Not to worry. Following a brief statement to a fan in the front to “put down the phone or go home” – and a crack about how it was good to see so many “old faces” in the crowd, adding “You’re never too old to haunt the house” – the remainder of the show was noisy and joyous. Hailing from Akron, Hynde has an affinity for a Midwestern crowd and seems genuinely pleased by the city’s return to the living. Even with a new solo album to tout, she was happy to dive into her Pretenders material, including “Precious” and “Tattoo Love Boys.”

And for the first time in too long, I enjoyed a concert without having to look through a sea of arms aloft, cameras glowing. It’s worth wondering how many of the photos we take at concerts are 1) any good or 2) viewed again ever … or 3) better than letting the energy and the sound take you over to create visceral memories that no photo can match.

Chrissie Hynde Masonic - 111514When Hynde came out for her second encore, she relented at last, perhaps as a reward for us behaving ourselves. “I appreciate you not using your camera phones during the show – they really fuck with my head,” she said. “But now, hey, the show is over so, go ahead and take them out and get your pictures.” After an uneasy titter went through the crowd, she said, “No, really, get them out!” So, for the last two songs we were able to take fully sanctioned, if also kind of crappy, photos to commemorate the experience.

See you on the flip side …

By the way, my next stop on the book tour is the Local Author Showcase at the Brighton District Library on December 7. I’ll chat about my work, then follow up with a meet and greet. Plenty of copies of Love and Other B-Sides will be available! Let us know you’re coming – RSVP here!

Nick Cave’s 20,000 Days on Earth

5 Nov

For those of us who long to be artistic hyphenates, Nick Cave is inspirational. The singer-songwriter-film composer-screenwriter-poet-actor is still going strong decades after dropping out of art school to join a band in Melbourne.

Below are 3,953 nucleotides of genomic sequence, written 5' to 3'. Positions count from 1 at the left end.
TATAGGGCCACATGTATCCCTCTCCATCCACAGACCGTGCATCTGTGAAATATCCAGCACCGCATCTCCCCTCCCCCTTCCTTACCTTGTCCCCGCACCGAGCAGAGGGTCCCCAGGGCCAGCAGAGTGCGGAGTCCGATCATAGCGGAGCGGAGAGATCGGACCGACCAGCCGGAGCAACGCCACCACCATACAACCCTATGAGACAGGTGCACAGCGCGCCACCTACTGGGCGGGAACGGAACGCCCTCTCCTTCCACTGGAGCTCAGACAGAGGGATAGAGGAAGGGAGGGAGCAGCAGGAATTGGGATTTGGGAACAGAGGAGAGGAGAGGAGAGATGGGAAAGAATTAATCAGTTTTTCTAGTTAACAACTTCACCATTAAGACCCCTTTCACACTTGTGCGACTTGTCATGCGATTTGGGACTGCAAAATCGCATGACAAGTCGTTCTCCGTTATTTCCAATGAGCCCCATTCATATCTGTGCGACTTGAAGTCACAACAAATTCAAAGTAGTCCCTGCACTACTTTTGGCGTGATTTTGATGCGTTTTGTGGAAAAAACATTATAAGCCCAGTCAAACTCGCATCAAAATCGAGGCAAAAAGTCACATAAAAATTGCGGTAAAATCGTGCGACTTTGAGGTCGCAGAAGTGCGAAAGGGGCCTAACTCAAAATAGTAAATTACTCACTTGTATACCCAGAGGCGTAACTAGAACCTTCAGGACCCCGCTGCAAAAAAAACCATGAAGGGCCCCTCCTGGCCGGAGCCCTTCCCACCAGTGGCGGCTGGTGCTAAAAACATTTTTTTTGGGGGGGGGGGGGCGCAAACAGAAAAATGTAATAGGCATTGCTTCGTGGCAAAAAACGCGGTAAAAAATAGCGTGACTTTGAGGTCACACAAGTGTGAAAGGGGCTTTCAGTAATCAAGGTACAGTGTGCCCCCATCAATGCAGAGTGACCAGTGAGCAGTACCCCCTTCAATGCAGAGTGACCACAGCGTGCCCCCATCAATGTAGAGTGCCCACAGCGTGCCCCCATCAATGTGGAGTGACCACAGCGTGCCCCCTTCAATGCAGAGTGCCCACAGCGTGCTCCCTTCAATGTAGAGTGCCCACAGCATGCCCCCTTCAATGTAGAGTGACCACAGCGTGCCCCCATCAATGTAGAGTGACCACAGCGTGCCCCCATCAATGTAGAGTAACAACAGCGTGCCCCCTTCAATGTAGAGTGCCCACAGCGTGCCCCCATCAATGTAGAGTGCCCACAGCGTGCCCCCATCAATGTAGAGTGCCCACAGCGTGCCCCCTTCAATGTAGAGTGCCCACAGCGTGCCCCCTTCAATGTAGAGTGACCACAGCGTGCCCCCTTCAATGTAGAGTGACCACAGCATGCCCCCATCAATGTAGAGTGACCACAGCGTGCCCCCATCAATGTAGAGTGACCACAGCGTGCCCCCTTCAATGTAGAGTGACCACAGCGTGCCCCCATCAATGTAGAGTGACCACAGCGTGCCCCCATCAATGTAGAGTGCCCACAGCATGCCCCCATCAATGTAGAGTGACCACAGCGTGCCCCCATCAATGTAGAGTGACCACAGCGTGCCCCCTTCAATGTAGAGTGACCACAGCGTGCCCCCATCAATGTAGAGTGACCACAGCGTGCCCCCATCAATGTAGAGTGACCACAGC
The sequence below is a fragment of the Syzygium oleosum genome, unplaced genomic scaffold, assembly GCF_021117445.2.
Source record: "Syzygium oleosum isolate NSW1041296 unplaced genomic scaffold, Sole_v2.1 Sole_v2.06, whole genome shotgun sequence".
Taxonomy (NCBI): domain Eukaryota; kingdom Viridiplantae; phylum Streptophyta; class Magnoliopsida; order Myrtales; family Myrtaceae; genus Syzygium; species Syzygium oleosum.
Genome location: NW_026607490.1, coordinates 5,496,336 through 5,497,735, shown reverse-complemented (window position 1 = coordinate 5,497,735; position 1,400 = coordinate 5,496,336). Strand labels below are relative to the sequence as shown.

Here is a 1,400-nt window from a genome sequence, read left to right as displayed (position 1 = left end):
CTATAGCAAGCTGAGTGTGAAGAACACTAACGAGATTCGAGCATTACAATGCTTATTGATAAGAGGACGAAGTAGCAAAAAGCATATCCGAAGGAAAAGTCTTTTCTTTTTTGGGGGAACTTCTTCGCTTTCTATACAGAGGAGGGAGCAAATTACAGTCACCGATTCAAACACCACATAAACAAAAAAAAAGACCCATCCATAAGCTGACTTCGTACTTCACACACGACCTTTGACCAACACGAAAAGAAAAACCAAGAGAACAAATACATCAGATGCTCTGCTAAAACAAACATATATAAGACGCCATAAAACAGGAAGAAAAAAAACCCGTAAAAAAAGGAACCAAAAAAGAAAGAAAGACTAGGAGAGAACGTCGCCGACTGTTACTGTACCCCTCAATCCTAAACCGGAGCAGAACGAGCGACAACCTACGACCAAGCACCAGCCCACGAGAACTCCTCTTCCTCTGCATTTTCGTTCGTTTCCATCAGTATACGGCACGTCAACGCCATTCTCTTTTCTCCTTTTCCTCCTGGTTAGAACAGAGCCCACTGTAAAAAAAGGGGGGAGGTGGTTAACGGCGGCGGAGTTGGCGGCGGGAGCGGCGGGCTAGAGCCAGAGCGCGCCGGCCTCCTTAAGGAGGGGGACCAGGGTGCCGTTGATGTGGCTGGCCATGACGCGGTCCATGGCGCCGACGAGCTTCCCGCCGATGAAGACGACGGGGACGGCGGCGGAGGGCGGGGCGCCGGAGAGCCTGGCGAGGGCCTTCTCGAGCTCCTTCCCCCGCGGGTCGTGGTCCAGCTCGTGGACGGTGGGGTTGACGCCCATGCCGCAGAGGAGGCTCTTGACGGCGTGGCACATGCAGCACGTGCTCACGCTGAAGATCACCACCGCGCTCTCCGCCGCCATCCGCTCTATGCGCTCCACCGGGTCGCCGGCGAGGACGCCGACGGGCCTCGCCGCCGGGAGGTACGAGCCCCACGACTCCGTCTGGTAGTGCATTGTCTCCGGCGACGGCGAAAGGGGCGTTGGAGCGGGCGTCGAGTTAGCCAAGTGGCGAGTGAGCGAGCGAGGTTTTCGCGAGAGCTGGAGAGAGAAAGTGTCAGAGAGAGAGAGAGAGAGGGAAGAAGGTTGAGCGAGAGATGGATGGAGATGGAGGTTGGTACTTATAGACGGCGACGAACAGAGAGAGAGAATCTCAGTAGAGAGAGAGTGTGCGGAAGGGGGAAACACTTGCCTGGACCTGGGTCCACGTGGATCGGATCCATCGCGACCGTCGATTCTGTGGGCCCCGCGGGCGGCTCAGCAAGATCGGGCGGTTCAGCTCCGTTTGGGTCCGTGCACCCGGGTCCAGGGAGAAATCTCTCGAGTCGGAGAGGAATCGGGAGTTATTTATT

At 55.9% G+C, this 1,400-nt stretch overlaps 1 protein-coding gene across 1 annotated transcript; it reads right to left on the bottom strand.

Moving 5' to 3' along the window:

Now in his late fifties, CaveNick Cave 2012 looks like Johnny Cash as designed by Tim Burton: long legs, pointy shoes, jet-black suit and matching hair. He’s known for his literate, sexy and occasionally violent imagery, delivered in a mesmerizing baritone. Being a sucker for Greek mythology, I first started paying close attention to his work when I figured out “More News from Nowhere” from Dig, Lazarus, Dig!!! was a retelling of The Odyssey.

Until recently, I had no idea I’d seen him on screen back in 1988. Cave and his band, the Bad Seeds, were the punk musicians at the Berlin club in a pivotal scene in Wings of Desire:

 

I came this close to seeing Nick Cave and the Bad Seeds when they came to town a couple of months back but, lacking a concert buddy as well as the funds after spending umpteen zillion dollars on concerts this year, I took a pass. Thankfully,  I took the opportunity to see Cave’s “autobiographical documentary,” 20,000 Days on Earth, at the Detroit Film Theatre. The quotes are there because this is far from the usual chronological tour through a rock musician’s life story.

 

The film follows Cave on a surreal “typical” day, his 20,000th: from waking up next to his wife to writing threads of lyrics in notebooks and on a manual typewriter, on to therapy and rehearsal and a meal with his longtime musical collaborator Warren Ellis, and eventually onstage both in a club and at the Sydney Opera House, performing the song that began on the page at the beginning of the film. As he drives from appointment to appointment, friends and collaborators (Blixa Bargeld, Ray Winstone, Kylie Minogue) appear as passengers to chat about their work, then disappear. At times, his internal narrative sparks a collage of images from his career and/or artistic perspective; his description of the impact of seeing his wife for the first time is illustrated by images ranging from Jacqueline Kennedy in mourning to explosions in space.